With the summer season far from over and the possibility of more wild weather in the coming months, here’s how to stay safe during storms in Austria.

FOR MEMBERS: When and where to avoid driving in Austria this summer

Check the weather report

It might sound obvious, but checking the weather forecast should be at the top of the list of summer storm preparations.

Unlike in the past, weather reports are now typically reliable, and apps like Bergfex and Accuweather are well-known for providing detailed forecasts and weather warnings.

However, long-range forecasts can change quickly, so if you’re planning a camping or hiking trip, be sure to check the weather between 24 and 48 hours before to avoid being caught out.

Additionally, the Österreichischen Unwetterzentrale (Austrian Severe Weather Centre) has regular updates about storms and weather forecasts for Austria and users can sign up for email and SMS notifications.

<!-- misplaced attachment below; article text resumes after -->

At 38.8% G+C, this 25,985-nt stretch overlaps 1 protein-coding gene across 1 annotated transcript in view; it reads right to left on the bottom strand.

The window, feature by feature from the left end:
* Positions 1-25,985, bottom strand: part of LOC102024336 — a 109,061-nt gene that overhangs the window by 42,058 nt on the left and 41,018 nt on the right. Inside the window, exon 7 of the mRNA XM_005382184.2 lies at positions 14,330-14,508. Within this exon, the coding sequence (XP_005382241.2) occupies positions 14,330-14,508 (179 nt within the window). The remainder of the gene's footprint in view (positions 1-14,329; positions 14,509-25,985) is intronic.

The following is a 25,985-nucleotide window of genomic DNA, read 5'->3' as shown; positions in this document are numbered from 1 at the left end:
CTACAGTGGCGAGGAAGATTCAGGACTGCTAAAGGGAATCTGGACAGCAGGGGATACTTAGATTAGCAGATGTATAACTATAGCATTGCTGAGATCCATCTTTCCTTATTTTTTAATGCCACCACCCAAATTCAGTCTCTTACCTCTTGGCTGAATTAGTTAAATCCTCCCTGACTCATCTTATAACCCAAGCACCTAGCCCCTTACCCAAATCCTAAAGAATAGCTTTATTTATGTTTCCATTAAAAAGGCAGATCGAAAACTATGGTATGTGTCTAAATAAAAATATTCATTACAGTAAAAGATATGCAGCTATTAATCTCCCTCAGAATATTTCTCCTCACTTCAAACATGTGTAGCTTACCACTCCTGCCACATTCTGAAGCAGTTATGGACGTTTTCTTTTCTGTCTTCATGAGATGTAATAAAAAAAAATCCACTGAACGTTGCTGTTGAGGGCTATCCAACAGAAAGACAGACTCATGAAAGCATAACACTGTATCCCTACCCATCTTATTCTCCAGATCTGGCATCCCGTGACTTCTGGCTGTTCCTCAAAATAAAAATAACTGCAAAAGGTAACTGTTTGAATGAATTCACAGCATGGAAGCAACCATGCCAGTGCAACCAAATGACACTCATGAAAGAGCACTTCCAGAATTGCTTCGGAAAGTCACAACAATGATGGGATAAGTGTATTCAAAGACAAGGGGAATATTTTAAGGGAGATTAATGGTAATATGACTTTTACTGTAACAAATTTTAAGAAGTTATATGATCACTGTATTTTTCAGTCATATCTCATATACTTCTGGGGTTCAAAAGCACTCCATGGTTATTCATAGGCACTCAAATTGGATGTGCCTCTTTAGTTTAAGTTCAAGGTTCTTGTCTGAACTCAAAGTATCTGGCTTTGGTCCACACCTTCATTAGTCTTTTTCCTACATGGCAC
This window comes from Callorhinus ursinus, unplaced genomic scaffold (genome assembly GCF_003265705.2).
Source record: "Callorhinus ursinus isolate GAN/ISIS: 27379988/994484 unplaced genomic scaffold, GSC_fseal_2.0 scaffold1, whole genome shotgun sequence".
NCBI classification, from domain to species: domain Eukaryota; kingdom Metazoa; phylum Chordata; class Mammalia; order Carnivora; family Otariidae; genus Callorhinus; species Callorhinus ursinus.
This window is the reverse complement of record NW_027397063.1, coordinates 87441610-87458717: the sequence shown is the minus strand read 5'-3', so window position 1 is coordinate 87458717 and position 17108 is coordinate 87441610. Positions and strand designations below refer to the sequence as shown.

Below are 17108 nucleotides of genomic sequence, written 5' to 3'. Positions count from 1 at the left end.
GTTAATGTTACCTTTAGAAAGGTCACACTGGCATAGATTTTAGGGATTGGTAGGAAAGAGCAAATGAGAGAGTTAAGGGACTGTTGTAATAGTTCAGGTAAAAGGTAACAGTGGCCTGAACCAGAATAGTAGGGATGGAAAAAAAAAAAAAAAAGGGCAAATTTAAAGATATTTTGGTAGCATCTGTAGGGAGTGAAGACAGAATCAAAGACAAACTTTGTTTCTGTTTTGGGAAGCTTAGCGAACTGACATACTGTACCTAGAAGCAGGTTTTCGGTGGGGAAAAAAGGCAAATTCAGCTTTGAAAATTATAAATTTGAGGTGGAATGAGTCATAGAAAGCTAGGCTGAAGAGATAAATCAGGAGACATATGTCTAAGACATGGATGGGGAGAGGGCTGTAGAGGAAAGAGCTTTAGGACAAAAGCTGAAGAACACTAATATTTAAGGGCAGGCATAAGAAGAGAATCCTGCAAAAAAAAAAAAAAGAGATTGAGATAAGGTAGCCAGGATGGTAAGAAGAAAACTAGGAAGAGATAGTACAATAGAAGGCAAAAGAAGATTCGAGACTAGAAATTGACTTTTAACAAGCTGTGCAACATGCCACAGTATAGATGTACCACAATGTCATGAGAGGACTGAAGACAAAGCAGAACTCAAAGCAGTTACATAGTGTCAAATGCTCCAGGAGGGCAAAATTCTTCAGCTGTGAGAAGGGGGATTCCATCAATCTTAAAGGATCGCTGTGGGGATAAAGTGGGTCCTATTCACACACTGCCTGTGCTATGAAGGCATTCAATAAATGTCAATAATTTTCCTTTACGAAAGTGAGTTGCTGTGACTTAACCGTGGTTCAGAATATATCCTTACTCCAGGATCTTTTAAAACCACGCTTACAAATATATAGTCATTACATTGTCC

Stay indoors

According to the organisation, Die Helfer Wiens (The Helpers of Vienna) one of the biggest risks during a storm is being hit by a fallen tree or flying debris.

For this reason, they advise people (and pets) to stay indoors during a storm and close all windows and doors. 

If staying in a tent or campervan, it’s also a good idea to seek shelter in a building (if possible) until the storm has passed.

However, if you are outside during lightning, the Austrian Red Cross says the best approach is to crouch down into a ball to reduce the amount of contact you have with the floor.